Keith Flint, the magnetic frontman of the British electronic group the Prodigy, died at 49-years-old this weekend at his home in Essex, England.

“It is with deepest shock and sadness that we can confirm the death of our brother and best friend Keith Flint,” the band said in a social media statement. “A true pioneer, innovator and legend. He will be forever missed. We thank you for respecting the privacy of all concerned at this time.”

An official cause of death was not confirmed as of this morning, but the Prodigy founder, Liam Howlett, wrote on Instagram that Flint died by suicide.

“The news is true, I can’t believe I’m saying this but our brother Keith took his own life over the weekend. I’m shell shocked, fuckin angry, confused and heart broken ….. r.i.p brother.”

Flint's distinctive appearance, vocals and dancing made him one of the most recognizable figures on the British techno scene, as well as the tattoo scene.

Known for his colorful double mohawk, tattoos and animated, erratic performances, Flint became a defining figure of 1990s British music.

Flint is most famous for his performance in such albums as Music for the Jilted Generation, The Fat of the Land, Always Outnumbered, Never Outgunned, and Invaders Must Die. His charisma especially shines through two of band´s number one singles, “Breathe” and “Firestarter.”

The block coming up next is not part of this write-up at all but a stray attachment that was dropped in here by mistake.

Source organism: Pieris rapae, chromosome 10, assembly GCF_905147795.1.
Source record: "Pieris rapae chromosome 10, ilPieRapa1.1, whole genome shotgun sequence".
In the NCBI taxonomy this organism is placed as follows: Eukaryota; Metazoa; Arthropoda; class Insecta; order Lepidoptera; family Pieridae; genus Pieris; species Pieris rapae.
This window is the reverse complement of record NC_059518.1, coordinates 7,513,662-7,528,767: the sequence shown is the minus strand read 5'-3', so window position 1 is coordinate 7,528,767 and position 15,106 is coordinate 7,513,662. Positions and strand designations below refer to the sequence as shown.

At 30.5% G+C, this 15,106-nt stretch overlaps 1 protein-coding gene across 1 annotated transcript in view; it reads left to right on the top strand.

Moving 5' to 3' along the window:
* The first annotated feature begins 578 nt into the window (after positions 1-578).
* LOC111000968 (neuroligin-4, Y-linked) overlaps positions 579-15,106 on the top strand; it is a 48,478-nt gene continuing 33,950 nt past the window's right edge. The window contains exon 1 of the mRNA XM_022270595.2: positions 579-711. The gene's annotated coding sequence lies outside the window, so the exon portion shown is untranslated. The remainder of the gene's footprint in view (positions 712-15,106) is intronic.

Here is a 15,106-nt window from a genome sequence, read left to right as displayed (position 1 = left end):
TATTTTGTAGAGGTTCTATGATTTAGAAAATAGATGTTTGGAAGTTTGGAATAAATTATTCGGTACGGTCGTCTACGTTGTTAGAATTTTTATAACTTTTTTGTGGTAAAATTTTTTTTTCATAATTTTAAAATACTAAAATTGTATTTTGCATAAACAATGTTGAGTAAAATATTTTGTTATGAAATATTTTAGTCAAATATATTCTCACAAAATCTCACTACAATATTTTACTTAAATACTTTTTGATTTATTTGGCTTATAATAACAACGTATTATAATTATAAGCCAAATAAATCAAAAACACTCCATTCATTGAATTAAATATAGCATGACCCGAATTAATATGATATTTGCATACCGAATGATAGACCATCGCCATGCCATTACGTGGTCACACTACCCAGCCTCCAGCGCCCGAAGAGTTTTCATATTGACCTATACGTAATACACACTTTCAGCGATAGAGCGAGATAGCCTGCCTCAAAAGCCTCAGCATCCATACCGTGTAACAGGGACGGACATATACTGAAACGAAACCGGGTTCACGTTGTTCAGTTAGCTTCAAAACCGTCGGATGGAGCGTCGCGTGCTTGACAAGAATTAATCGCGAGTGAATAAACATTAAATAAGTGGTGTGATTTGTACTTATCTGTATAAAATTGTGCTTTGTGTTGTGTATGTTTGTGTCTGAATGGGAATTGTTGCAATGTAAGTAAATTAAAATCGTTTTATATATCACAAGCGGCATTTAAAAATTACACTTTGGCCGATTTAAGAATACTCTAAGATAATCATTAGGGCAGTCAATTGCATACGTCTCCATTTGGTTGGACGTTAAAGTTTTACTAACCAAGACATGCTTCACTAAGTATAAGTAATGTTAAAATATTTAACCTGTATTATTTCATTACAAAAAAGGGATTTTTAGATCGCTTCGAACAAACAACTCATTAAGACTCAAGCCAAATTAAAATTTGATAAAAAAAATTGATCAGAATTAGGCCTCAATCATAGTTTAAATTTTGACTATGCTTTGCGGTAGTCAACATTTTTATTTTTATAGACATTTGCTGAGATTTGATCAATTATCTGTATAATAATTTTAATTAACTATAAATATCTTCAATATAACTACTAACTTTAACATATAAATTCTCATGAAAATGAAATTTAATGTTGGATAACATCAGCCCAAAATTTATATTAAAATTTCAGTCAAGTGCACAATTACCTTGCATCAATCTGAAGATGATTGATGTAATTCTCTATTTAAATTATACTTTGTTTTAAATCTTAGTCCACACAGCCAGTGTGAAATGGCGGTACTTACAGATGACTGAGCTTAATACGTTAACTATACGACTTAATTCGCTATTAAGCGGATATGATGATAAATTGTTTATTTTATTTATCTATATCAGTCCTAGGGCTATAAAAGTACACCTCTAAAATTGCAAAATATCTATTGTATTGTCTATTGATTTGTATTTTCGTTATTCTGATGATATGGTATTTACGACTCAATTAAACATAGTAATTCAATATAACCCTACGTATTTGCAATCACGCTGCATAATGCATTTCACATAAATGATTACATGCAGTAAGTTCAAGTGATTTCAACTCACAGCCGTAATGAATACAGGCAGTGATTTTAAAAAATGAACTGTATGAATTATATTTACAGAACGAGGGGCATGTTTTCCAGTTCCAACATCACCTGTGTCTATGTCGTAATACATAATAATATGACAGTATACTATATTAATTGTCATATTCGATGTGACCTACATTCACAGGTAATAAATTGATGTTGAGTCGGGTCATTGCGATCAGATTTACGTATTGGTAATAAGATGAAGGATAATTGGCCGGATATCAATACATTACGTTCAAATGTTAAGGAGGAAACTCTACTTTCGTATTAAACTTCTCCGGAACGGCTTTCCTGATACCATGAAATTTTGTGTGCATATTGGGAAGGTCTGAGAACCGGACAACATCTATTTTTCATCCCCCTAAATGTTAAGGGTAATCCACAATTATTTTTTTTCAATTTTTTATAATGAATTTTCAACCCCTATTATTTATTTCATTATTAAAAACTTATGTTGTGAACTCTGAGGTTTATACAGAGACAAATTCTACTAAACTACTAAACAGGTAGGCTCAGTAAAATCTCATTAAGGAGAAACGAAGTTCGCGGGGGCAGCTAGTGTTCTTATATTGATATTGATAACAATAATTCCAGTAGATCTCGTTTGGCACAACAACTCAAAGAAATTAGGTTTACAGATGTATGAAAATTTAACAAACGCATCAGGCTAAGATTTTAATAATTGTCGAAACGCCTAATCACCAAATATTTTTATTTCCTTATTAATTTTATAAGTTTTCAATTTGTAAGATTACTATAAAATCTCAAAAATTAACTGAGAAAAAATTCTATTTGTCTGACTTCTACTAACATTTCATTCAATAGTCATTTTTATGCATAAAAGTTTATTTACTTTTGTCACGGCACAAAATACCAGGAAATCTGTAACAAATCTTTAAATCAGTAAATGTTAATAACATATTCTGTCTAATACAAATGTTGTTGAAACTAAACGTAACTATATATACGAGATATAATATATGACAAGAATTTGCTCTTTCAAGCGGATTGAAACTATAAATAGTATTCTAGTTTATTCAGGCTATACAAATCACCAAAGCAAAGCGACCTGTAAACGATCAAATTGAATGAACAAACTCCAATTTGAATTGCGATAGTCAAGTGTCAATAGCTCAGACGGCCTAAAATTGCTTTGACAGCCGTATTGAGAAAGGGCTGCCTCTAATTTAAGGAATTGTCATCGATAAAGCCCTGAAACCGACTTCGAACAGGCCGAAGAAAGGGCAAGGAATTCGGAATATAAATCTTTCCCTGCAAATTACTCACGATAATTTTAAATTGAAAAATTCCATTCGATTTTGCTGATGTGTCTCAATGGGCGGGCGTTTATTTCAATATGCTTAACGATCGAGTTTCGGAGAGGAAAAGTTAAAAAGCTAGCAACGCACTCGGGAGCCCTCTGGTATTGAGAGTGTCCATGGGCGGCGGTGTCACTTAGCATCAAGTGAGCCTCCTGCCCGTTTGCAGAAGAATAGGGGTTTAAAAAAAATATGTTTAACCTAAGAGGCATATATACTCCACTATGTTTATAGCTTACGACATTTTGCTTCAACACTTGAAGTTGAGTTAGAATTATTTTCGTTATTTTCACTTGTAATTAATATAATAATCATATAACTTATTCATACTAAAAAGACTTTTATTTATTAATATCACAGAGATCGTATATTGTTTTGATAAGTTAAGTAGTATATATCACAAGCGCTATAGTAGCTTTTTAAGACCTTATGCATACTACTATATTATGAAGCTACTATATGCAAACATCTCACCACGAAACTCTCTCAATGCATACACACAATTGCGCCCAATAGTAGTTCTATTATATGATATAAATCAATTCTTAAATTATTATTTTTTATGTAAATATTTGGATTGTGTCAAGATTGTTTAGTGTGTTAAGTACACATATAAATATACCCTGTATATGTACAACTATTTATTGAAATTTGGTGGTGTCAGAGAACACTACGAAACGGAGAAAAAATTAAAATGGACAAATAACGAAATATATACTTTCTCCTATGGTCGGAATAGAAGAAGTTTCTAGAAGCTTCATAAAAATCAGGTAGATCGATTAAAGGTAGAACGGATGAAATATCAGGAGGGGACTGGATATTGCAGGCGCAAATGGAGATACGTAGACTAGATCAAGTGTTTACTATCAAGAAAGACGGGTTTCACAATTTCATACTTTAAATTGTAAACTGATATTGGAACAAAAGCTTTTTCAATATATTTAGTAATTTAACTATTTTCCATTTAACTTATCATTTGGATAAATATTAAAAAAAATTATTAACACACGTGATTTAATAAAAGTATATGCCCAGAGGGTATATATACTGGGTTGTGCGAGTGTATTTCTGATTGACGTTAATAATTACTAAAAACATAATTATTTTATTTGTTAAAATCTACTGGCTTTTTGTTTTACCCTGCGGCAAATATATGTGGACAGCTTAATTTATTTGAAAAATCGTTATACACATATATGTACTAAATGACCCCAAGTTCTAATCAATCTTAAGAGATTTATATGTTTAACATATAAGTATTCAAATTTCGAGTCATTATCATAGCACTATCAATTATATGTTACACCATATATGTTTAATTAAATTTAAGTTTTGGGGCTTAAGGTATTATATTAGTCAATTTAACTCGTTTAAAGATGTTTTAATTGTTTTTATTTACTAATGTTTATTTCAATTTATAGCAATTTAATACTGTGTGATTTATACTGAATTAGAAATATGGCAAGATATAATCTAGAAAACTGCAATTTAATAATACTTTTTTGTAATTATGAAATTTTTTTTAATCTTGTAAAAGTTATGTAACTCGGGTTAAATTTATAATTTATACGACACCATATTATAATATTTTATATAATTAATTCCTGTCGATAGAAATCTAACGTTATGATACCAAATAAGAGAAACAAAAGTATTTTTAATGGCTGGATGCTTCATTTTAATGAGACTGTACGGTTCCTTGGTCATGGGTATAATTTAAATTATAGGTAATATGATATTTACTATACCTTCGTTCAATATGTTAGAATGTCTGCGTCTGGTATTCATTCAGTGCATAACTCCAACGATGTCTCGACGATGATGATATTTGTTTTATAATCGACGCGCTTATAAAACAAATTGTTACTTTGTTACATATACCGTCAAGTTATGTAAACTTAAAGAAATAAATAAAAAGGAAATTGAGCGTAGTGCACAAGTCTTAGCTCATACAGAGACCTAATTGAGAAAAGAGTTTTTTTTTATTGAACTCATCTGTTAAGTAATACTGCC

Flint was also known for his own motorcycle team, “Team Traction Control.” The motorcycle fanatic once shared that one of his longest rides was from Britain to Southern Spain in 2007, where he attended the Spanish motorcycle Grand Prix and raced in club competitions.

While Flint’s life consisted of music and motorcycles, he also was a part of the tattooed club.


In the interview for the UK press, he confessed that his most painful tattoo was the word “inflicted” inked on his stomach.

His left arm is completely covered, notably with some tribal work, and the right one had scattered black and grey images, including a skull, grenade, and roses.

British electronic music duo The Chemical Brothers’ Ed Simons paid tribute, amongst many, to Flint on Twitter, calling him a "great man."

"We wouldn't be here if it wasn't for Keith and the life changing music they made and championed," electronic group Chase & Status added, while British radio presenter Jo Whiley wrote, "Whenever our paths crossed he was an absolute sweetheart. Really lovely. Incredible iconic frontman with a soft centre."